By Michael Ondaatje
“For there was no more darkness for him and, no
doubt like Adam before the fall,
he see in the dark.”
My father’s body was a globe of fear
His body was a town we never knew
He hid that he had been where we were going
His letters were a room he seldom lived in
In the logic of his love could grow.
My father’s body was a town of fear
He was the only witness to its fear dance
He hid where he had been that we might lose him
His letters were a room his body scared
He came to death with his mind drowning.
on the last day he enclosed himself
in a room with two bottles of gin, later
fell the length of his body
so that brain blood moved
to new compartments
that never knew the wash of fluid
and he died in minutes of new equilibrium.
His early life was a terrifying comedy
and my mother divorced him again and again.
He would rush into tunnels magnetized
by the white eye of trains
and once, gaining instant fame,
managed to stop a Perahara in Ceylon
— the whole procession of elephants dancers
local dignitaries — by falling
dead drunk onto the street.
As a semi-official, semi-white at that,
the act was seen as a crucial
turning point in the Home Rule Movement
and led to Ceylon’s independence in 1948.
(My mother had her share too —
her driving so bad
she was stoned by villagers
whenever her car was recognized)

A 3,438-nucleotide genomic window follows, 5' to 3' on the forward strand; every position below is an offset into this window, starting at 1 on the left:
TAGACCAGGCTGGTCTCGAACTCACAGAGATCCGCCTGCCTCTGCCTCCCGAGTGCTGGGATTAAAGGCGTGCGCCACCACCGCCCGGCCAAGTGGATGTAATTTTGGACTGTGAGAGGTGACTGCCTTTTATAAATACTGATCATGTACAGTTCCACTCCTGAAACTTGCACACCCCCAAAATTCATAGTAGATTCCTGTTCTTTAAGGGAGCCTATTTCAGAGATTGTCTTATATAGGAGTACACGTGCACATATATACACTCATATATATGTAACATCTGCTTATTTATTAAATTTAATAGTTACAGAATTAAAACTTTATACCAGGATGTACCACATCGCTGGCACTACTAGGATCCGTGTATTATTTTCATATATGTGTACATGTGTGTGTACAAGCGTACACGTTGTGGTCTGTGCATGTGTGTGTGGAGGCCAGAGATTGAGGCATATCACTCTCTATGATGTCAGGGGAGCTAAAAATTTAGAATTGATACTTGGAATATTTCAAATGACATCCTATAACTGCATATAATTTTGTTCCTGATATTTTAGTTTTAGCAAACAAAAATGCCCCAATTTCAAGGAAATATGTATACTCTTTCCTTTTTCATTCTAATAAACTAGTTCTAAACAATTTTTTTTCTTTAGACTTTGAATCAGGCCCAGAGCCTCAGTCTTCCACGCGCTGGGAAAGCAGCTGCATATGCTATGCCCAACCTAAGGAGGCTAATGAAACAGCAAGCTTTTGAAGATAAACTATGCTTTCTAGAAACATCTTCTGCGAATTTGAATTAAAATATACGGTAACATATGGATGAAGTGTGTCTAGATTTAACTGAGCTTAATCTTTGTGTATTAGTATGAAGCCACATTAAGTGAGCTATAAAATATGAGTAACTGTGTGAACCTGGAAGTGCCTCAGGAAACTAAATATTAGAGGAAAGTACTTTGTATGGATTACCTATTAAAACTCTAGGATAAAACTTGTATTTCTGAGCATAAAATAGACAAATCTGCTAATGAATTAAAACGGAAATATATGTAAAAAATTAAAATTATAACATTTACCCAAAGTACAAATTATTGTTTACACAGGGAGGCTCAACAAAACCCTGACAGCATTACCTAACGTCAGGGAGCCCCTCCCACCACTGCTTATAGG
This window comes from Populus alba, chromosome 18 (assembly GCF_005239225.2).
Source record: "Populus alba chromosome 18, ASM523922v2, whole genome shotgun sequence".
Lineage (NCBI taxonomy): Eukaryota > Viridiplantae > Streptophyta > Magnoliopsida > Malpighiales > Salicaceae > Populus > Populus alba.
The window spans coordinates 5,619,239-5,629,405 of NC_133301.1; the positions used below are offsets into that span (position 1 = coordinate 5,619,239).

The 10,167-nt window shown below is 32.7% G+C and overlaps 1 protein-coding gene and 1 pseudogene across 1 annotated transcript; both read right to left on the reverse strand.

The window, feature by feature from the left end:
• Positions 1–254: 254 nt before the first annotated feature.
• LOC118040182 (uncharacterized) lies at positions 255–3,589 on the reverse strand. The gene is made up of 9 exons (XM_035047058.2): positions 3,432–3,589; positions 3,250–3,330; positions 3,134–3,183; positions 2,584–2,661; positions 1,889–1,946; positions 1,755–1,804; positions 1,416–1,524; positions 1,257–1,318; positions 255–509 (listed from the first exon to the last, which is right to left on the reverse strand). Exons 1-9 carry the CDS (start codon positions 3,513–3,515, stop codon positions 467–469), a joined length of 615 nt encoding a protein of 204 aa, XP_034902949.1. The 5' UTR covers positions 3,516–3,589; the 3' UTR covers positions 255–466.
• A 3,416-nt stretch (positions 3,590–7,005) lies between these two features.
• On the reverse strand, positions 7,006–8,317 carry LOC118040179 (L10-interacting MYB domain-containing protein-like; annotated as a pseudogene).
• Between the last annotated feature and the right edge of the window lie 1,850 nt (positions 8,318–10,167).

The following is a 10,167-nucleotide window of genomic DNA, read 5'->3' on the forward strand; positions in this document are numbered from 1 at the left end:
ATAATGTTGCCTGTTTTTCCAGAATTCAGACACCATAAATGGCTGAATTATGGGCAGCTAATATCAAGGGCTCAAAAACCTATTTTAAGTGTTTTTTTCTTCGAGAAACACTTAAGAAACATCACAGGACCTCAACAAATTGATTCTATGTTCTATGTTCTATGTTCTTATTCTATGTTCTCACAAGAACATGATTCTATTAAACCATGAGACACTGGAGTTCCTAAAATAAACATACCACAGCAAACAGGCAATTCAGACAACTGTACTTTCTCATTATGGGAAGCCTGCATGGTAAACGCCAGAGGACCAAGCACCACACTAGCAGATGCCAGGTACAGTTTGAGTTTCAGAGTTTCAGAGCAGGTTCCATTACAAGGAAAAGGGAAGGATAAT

For 14 years of marriage
each of them claimed he or she
was the injured party.
Once on the Columbo docks
Saying goodby to a recently married couple
my father, jealous
at my mother’s articulate emotion,
dove into the waters of the harbour
and swam after the ship waving farewell.
My mother pretending no affiliation
mingled with the crowd back to the hotel.
Once again he made the papers
though this time my mother
with a note to the editor
corrected the report — saying he was drunk
rather than broken hearted at the parting of friends
The married couple received both editions
of The Ceylon Times when their ship reached Aden.
And then in his last years
he was the silent drinker
the one who once a week
disappeared into his room with bottles
and stayed there until he was drunk
and until he was sober.
There speeches, head dreams, apologies,
the gentle letters, were composed.
With the alacrity of architects
he would write of the new blue flowers
his new wife had planted,
the plans for electricity on the house,
how my half-sister fell near a snake
and it had awakened and not touched her.
Letters in a clear hand of the most complete empathy
His heart widening and widening and widening
to all manner of change in his children and friends
while he himself edged
into the terrible acute hatred
of his own privacy
till he balanced and fell
the length of his body
the blood entering
the empty reservoir of bones
the blood searching in his head without metaphor